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I have a C# windows service acting as a server, the service holds some large (>8Gb) data structures in memory and exposes search methods to clients via remoting.

The avg search operation is executed in <200ms and the service handles up to 20 request/sec.

I'm noticing some serious performance degradation (>6000ms) on a regular basis for few seconds

My best guess is that the server threads are stopped by a gen2 garbage collection from time to time.

I'm considering switching from server gc to workstation gc and wrap my search method in this to prevent GC during requests.

 static protected void DoLowLatencyAction(Action action)
        GCLatencyMode oldMode = GCSettings.LatencyMode;
            GCSettings.LatencyMode = GCLatencyMode.LowLatency;
            // perform time-sensitive actions here
            GCSettings.LatencyMode = oldMode;

Is this a good idea?

Under what conditions the GC will be performed anyway inside the low latency block?

Note: I'm running on a x64 server with 8 cores


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Don't guess at the cause. Use a profiler, performance counters, logging, etc to figure out what the actual problem is. – StingyJack Jul 15 '09 at 22:54
Yep. I used performace counters and logging and it is GC time. – Luca Martinetti Jul 15 '09 at 22:59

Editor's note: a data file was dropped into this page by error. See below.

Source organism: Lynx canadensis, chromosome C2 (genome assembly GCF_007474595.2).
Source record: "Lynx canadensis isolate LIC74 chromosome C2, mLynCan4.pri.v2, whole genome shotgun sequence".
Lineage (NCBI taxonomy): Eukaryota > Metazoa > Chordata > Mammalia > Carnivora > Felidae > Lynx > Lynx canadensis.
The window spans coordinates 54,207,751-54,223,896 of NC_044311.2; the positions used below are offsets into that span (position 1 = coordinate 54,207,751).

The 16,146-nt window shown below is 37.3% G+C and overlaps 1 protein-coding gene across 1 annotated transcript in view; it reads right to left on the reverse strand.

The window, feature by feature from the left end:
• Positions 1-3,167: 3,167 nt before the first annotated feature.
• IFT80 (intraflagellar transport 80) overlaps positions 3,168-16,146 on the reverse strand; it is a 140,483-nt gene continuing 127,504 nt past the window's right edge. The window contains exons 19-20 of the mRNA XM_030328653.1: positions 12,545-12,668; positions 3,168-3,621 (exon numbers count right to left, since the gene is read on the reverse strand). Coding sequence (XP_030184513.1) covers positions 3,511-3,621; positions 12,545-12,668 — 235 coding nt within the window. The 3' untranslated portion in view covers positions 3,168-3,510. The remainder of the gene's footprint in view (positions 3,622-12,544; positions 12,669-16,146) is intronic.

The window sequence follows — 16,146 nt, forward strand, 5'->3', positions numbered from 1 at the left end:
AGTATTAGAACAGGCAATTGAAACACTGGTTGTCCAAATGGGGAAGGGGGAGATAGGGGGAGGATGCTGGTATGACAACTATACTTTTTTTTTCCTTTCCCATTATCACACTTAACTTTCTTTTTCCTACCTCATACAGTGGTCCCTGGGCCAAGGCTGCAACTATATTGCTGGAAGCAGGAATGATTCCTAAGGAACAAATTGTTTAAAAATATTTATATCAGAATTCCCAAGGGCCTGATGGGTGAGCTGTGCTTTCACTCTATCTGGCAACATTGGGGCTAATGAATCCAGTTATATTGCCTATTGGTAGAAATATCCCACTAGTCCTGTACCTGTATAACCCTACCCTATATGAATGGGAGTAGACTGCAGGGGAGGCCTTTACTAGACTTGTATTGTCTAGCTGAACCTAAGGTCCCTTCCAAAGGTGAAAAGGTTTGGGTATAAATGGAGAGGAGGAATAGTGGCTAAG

I've not used GCLatencyMode before so cannot comment on whether using it is a good idea or not.

However, are you sure you are using server GC? By default, Windows services use workstation GC.

I've had a similar problem before in a Windows service, and setting server GC mode using:

        <gcServer enabled="true" />

in the service's app.config file solved it.

Have a read of this post from Tess Ferrandez's blog for a more details.

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That link to the post is a great resource, thanks. – Sam Harwell Jul 16 '09 at 0:13
+1 for the link – Luca Martinetti Jul 16 '09 at 0:53

I am surprised that your search method even trigger a GC, if the 8GB datastructure is static ( not modified a lot by adding or removing from it ), and all you do is searching it, then you should just try to avoid allocating temporary objects within your search method ( if you can ). Creating objects is the thing that triggers a GC, and if you have a data structure that is rarely modified, then it makes sense to avoid the GC all together ( or delay it as much as possible ).

GCSettings.LowLatency does is it gives a hint to the GC to do eager collections such that we can avoid Gen2 collections while the LowLatency mode is set. What this does as a side effect is make the GC eager to collect outside the region where LowLatency mode is set, and could result in lower performance ( in this case you can try server GC mode ).

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This doesn't sound like a great idea. At some point the GC will ignore your hint and do the collection anyway.

I believe you will have much better success by actually profiling and optimizing your service. Run PerfView (free, awesome, Microsoft tool) on your server while it is running. See who owns troublesome objects and how long specific long running GC events are taking.

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